NORTH MANKATO —
On Feb. 14, about a month after the incident, Telthoester-Tschohl filed a will that had been signed by Tschohl on July 15, 1997. The signing of the will was witnessed by men identified as Patrick Moriarity and Wayne Plagge.
The will said Tschohl’s funeral expenses would be paid out of his estate and everything remaining would be turned over to Telthoester-Tschohl. Tschohl also said he was intentionally leaving living relatives out of the will. Other than his adopted daughter, Tschohl had no immediate family when he died. He was preceded in death by a brother and only had surviving cousins, according to his obituary.
Adoption records are private, but court administrators in Nicollet County said it is possible for someone to adopt an adult. Tschohl did explain his decision to give Telthoester-Tschohl control of his estate after he died.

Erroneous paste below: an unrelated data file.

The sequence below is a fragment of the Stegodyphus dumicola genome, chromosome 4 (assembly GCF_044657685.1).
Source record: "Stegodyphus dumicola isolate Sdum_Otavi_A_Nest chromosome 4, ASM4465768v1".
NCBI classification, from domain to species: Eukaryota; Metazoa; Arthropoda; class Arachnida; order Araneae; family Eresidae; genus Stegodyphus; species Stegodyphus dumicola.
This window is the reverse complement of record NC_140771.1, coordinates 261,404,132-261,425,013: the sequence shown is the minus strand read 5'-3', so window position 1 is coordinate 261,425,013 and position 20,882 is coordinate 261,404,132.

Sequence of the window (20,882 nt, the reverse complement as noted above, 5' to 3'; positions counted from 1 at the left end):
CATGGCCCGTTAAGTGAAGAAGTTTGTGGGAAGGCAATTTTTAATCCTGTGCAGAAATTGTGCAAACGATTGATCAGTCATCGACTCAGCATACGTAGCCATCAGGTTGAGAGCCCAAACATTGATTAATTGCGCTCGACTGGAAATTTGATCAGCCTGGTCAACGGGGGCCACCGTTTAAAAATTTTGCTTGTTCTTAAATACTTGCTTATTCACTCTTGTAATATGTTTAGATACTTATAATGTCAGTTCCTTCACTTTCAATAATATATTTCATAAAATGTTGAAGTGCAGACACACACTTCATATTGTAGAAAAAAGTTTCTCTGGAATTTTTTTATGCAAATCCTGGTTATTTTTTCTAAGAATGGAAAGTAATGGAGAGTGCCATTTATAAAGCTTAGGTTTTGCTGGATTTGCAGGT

“I believe that my designation of Audrey Tschohl as sole and primary devisee is equitable, in consideration of the many years of friendship and affection we have shared, and the many acts of kindness and generosity she has extended to me,” his will said. “I specifically disinherit all my relatives not specifically mentioned herein.”
At the time the will was filed, Telthoester-Tschohl said Tschohl had left $400,000 in cash, a homestead worth $150,000 about $5,000 in other property and no debt. Others, including Tschohl’s longtime friend and apartment owner Jo Tschohl, have estimated that the homestead is worth far more than $150,000 due to its location. Nicollet County’s evaluation of the property lists its value at $241,000.